Defending Steven Spielberg over his opposition to films debuting on streaming services competing for Oscars, Academy of Motion Picture Arts & Sciences president John Bailey said on Sunday that the ace filmmaker has not only been misrepresented but also demonised by the media.
During his maiden visit to India, Bailey interacted with film students and journalists in Mumbai. When a scribe asked him if Spielberg’s reservations meant that traditional filmmakers were insecure of Netflix and content produced on the web, Bailey said there was no point singling out the Schindler’s List director on this issue.
“As a president, I have to be very careful about what I say in public because I just can’t express my own opinion. I can say this because Steven is a governor in the director’s branch that he was misrepresented. He was demonised for what he said and it was not completely accurate. There is a lot of misinformation. The Hollywood Reporter, Variety and Deadline, they look for stories.
“If they can promote something, which is a controversy, they would rather do that. There’s no point in singling out a Steven Spielberg or a Chris Nolan or a Ted Sarandos (Chief Content Officer at Netflix) on Netflix. We are all filmmakers, and we will find a way out,” John Bailey said.
Earlier in the year, Steven Spielberg, who is one of the members of the board of governors at the AMPAS, said he, with the support of other members, would propose a change in rule that would not allow films that debut on streaming services or have only a limited exclusive run in theaters to compete for Oscar awards.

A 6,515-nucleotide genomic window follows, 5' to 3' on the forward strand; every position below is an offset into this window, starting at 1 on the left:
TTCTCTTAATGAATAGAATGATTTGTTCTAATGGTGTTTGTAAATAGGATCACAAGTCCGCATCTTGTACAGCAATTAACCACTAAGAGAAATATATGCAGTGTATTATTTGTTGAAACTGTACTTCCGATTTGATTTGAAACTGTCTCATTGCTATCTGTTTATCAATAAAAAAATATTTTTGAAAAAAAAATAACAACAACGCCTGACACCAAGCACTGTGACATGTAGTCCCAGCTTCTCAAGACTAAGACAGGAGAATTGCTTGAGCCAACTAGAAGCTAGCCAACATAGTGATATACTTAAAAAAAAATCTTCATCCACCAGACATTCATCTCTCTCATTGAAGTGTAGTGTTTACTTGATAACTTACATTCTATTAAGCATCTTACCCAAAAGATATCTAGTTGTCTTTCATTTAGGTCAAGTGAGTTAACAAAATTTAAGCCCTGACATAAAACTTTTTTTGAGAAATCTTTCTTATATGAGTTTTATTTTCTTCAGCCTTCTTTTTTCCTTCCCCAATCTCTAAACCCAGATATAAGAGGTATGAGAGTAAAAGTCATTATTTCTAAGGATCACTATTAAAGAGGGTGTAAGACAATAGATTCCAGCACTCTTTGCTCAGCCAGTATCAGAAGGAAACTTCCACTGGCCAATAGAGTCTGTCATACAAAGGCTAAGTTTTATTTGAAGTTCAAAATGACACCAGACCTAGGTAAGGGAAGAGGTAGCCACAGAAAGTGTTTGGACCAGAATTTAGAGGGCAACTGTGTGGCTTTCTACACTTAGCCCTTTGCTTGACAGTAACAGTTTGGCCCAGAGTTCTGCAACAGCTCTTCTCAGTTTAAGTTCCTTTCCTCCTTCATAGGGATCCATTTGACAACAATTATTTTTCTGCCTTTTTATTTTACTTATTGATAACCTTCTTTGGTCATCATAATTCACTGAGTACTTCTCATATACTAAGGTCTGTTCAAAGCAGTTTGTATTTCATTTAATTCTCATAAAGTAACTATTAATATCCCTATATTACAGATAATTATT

The Oscar-winning director received a lot of flak with people suggesting he doesn’t understand the difficulties of an independent filmmaker. Many argued that had it not been for Netflix, a film like Roma, which won three Oscars including the best director for Alfonso Cuaron, wouldn’t have seen the light of day.
Speaking about the debate between filmmakers regarding films on web and on the big screen, John Bailey said there is ambiguity about “what a film is” and though the Academy was under a lot of pressure to change the rules for Oscar eligibility, it decided to wait and see how things progress in future.
“The Academy has decided that we are in the middle of a transition about what is a movie. Can it be streaming or does it have to play in cinema halls? There are partisans on both the sides and there are some who are ambivalent.
“We can’t decide because there are drawbacks and virtues for both. Does one exclude the other and if not then, how do you define it? So, the board of governors did a good thing by not changing the rules this year. There was a lot of pressure. But this was not the year to make changes, especially when the studios are changing. We will see where we are a year or two from now. Netflix will be different. We surely know Disney and Paramount will be different,” Bailey said.
John Bailey also mentioned big studios like Disney and Paramount will be launching their own streaming services and he believes that will change the scenario. He said, “There’s another revolution happening, which is the streaming revolution with Hulu, Amazon, Netlfix… But it’s going to get bigger than that because companies like Disney, Paramount and Warner Bros are starting their internal streaming services, which is going to get very difficult for Netflix. That’s why Netflix is creating more original content because they are going to lose access to Hollywood feature films.”
Also present was Governor of the Academy Carol Littleton. The interaction was moderated by director Madhur Bhandarkar and actor Sonali Kulkarni.